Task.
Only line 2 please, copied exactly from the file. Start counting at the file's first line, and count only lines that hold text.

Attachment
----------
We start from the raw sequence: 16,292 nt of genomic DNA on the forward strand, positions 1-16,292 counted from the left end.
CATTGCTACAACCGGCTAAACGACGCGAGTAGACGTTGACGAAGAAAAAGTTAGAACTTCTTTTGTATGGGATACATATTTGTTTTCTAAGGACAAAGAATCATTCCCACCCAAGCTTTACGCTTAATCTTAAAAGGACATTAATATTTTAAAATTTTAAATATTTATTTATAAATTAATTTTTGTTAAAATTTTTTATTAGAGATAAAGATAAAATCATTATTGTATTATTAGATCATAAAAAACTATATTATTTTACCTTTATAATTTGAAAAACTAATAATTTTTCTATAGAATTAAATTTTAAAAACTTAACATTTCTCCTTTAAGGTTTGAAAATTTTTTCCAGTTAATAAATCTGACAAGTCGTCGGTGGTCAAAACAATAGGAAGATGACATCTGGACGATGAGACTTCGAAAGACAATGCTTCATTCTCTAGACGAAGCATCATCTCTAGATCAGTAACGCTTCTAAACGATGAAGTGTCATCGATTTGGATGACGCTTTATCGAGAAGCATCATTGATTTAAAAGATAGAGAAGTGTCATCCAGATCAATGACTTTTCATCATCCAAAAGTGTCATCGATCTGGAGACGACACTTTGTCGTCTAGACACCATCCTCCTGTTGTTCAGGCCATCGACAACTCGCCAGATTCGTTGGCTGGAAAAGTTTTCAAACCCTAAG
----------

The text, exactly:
CATTGCTACAACCGGCTAAACGACGCGAGTAGACGTTGACGAAGAAAAAGTTAGAACTTCTTTTGTATGGGATACATATTTGTTTTCTAAGGACAAAGAATCATTCCCACCCAAGCTTTACGCTTAATCTTAAAAGGACATTAATATTTTAAAATTTTAAATATTTATTTATAAATTAATTTTTGTTAAAATTTTTTATTAGAGATAAAGATAAAATCATTATTGTATTATTAGATCATAAAAAACTATATTATTTTACCTTTATAATTTGAAAAACTAATAATTTTTCTATAGAATTAAATTTTAAAAACTTAACATTTCTCCTTTAAGGTTTGAAAATTTTTTCCAGTTAATAAATCTGACAAGTCGTCGGTGGTCAAAACAATAGGAAGATGACATCTGGACGATGAGACTTCGAAAGACAATGCTTCATTCTCTAGACGAAGCATCATCTCTAGATCAGTAACGCTTCTAAACGATGAAGTGTCATCGATTTGGATGACGCTTTATCGAGAAGCATCATTGATTTAAAAGATAGAGAAGTGTCATCCAGATCAATGACTTTTCATCATCCAAAAGTGTCATCGATCTGGAGACGACACTTTGTCGTCTAGACACCATCCTCCTGTTGTTCAGGCCATCGACAACTCGCCAGATTCGTTGGCTGGAAAAGTTTTCAAACCCTAAG